Research activities

Structural integrity

The area covers conditions affecting strength and wear life of mechanical constructions. This includes calculation of mechanical, thermical and chemical stress which affect structures, and dimentioning for all kinds of constructional failure (fracture, wear, fatigue, corrosion, etc.)

Sub-areas of structural integrity:

Fracture and damage mechanics
By materials testing and numerical calculations we aim to identify mechanisms of damage, fracture and collapse in materials components and joined structures. In particular, we study welded joints. Use of FEM coupled with mechanical and micromechanical models form the basis for more accurate and cost-effective procedures for evaluation of design, performance characteristics and the safety level of load-carrying structures.

SMASH project - learning environment for materials technology in the new millennium: In 5 years, the Materials Technology Educational Programme shall become as popular as Product Design. This is to be achieved by making the programme so exciting that the students themselves make sure "everybody" gets the word. Focus: Materials technology has a substantial image problem. The name is considered a thing of the past. The plan is to create a completely new learning environment for materials technology, where moths and mould and all that resembles the post-war era is washed away (like a white tornado) and replaced with new content, new attitudes, new environment. Materials technology is a national strategic area. Industry and society expect of NTNU good and excellent candidates who are motivated for making an effort to create the society of the future. This applies to both the established and the non-established industry, and unites existing methodology with all the new knowledge to come. » Participants Christian Thaulow et.al.

LINKftr project: The founding idea of the firm LINKftr is a result of a long-standing integrated collaboration between SINTEF and NTNU on the area of Fracture Mechanics and Materials Testing. The goal of establishing this firm is to create a new actor in the borderland between materials technology expertise and the engineers/designers of the industry. With the new firm, we have established a more precise definition of roles between commercialisation/software development (LINKftr), connected research tasks (SINTEF), and Master/PhD education (NTNU). This will enable an increased attention to complete solutions, which the parties can contribute to and benefit from. » Participants Christian Thaulow et.al.

Mechanical Integrity
The subject area covers methods for the analysis of stress and strain in mechanical components and their assessment with regard to the strength and lifetime of the components, in particular under fatigue loading. Structural and material mechanics and mechanical metallurgy form the scientific basis. Mechanical integrity offers methods of analysis and design rules for the development and design of machinery and other mechanical equipment. The area focuses on the development of methods and rules for the finite element analysis of mechanical components and the associated prediction of the strength and lifetime of these. Such methods and rules are prerequisites for the optimisation of components, i.e. their reliable and economical operation during the intended lifetime using the right quality and amount of materials.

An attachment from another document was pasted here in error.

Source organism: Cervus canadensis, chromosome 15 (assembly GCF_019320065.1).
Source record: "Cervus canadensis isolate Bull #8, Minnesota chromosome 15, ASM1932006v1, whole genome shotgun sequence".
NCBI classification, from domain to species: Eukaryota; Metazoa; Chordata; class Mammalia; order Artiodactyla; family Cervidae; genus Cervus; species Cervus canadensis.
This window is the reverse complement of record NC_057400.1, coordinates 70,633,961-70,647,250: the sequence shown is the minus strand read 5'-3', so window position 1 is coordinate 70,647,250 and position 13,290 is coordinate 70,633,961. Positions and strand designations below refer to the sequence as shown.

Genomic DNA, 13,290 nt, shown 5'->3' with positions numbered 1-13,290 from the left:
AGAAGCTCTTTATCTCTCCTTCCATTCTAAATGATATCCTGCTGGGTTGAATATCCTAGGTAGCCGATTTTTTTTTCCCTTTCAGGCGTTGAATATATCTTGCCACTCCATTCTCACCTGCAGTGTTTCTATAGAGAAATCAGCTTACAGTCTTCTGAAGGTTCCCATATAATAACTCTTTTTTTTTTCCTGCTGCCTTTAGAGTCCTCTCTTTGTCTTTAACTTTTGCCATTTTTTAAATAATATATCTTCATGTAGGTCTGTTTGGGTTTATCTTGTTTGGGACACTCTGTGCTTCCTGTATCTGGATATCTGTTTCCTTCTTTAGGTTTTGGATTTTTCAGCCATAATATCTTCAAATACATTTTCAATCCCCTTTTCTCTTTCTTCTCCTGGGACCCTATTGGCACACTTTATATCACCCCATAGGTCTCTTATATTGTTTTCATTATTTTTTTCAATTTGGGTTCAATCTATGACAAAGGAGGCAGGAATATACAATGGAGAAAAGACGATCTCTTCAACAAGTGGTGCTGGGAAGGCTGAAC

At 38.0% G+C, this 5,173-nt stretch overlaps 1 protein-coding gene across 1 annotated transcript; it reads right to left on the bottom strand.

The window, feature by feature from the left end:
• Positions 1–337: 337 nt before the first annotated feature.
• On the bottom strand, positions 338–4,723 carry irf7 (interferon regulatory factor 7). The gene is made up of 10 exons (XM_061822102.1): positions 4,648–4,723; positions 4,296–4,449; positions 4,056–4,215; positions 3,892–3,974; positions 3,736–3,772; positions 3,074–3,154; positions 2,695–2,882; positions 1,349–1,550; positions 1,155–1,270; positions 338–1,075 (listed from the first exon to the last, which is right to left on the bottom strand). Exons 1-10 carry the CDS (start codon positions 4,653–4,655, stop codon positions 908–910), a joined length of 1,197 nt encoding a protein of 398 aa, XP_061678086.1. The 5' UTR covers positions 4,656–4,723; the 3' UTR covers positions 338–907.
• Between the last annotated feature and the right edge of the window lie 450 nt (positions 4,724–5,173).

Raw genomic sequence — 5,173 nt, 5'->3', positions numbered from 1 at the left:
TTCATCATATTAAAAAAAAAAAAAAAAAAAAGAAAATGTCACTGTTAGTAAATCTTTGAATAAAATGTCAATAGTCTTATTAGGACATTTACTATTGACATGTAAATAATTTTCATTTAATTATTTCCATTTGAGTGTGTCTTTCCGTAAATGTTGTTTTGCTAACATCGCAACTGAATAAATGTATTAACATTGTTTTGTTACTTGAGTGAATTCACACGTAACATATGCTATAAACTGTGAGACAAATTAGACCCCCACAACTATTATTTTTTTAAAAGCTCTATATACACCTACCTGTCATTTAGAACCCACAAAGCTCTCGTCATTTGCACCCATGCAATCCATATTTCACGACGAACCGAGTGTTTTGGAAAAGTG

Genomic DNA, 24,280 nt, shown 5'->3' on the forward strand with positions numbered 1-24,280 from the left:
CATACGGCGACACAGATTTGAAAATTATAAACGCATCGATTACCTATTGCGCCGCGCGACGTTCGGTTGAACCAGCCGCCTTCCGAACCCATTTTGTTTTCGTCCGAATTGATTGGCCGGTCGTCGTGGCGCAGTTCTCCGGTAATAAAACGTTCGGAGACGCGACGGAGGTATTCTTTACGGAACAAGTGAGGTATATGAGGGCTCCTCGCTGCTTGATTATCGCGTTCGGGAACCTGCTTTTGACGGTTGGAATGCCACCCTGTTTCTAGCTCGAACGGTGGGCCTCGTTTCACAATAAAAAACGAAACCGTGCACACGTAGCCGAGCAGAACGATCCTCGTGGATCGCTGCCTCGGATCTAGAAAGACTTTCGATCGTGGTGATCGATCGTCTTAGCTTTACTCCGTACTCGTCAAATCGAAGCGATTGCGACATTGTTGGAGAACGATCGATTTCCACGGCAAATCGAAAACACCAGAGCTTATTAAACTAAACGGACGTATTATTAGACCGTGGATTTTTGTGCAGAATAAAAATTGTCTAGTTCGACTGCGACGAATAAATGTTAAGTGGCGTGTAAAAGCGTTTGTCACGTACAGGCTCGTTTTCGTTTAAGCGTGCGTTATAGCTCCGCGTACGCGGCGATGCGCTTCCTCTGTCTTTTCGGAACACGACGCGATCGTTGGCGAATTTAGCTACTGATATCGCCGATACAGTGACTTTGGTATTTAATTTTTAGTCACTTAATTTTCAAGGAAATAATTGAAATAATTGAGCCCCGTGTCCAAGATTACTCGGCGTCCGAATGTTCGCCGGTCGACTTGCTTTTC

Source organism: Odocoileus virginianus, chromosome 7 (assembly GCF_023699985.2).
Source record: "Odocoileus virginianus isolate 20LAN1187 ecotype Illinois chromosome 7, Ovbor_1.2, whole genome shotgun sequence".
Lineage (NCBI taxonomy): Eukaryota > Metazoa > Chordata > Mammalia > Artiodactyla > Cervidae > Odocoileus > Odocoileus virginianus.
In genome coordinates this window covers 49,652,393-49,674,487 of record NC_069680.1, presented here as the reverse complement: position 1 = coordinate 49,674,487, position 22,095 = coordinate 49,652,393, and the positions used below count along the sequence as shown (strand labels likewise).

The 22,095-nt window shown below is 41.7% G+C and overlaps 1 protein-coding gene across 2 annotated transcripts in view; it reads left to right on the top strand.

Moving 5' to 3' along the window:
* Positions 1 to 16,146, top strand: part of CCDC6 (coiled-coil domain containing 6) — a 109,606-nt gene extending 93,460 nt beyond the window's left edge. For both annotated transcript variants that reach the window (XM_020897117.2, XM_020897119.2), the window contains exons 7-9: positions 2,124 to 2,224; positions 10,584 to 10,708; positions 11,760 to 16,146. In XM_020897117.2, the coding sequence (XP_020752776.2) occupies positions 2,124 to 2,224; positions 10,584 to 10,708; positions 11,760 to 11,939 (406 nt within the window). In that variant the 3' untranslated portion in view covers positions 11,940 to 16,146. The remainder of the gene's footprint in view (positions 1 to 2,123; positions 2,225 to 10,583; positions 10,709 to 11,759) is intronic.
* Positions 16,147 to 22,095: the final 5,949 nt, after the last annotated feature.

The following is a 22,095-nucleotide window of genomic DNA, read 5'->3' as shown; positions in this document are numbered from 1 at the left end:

Mechanical integrity of hydraulic turbines: The project deals with the fatigue design of hydraulic turbines, especially Francis turbine runners. The stress distribution at the transition between blade and boss is computed and optimised by means of the finite element method. This method is also used to characterise a semi-elliptical surface crack in an arbitrary stress field. By combining the results from both analyses, the growth of a fatigue crack at the transition between blade and boss can be simulated. Predictions are compared with results from fatigue testing of realistic specimens. Thus, a full-scale model of the trailing edge of a Francis blade has been investigated in a 100-tonne fatigue test rig.
»Participants: Hans-Jörg Huth , Gunnar Härkegård

Life assessment and design criteria for welded light-alloy components
The project is part of the NUTS program and deals with the fatigue design of welded light alloy automotive components. Besides conventional methods (nominal stress, structural stress) and standards (Eurocode 9), probabilistic methods (Weibull analysis) and crack growth analysis are being used for the lifetime prediction of representative welded joints between (extruded) box beams. Participants: Torsten Mann , Gunnar Härkegård

Probabilistic fatigue design This project deals with the prediction of the probability of fatigue failure of a machine component based on the probability of failure of a small volume element described by the Weibull distribution function (“weakest-link theory”). An existing computer code for the post-processing of a finite element stress field has been used for this purpose. Predictions for fatigue test specimens are compared with experimental data. Participants: Arne Fjeldstad , Gunnar Härkegård

Non-linear analysis of crack in notched component This work is aimed at the computation of the path-independent integral J for a crack in a notched component. This is of importance to the analysis of the growth of a fatigue crack under elastic-plastic conditions. While earlier work has been focused on components under force control, the present work specifically deals with components under displacement control, a situation representative of thermally loaded components, e.g. thermal power plant or process plant. Participants: Anders Wormsen , Gunnar Härkegård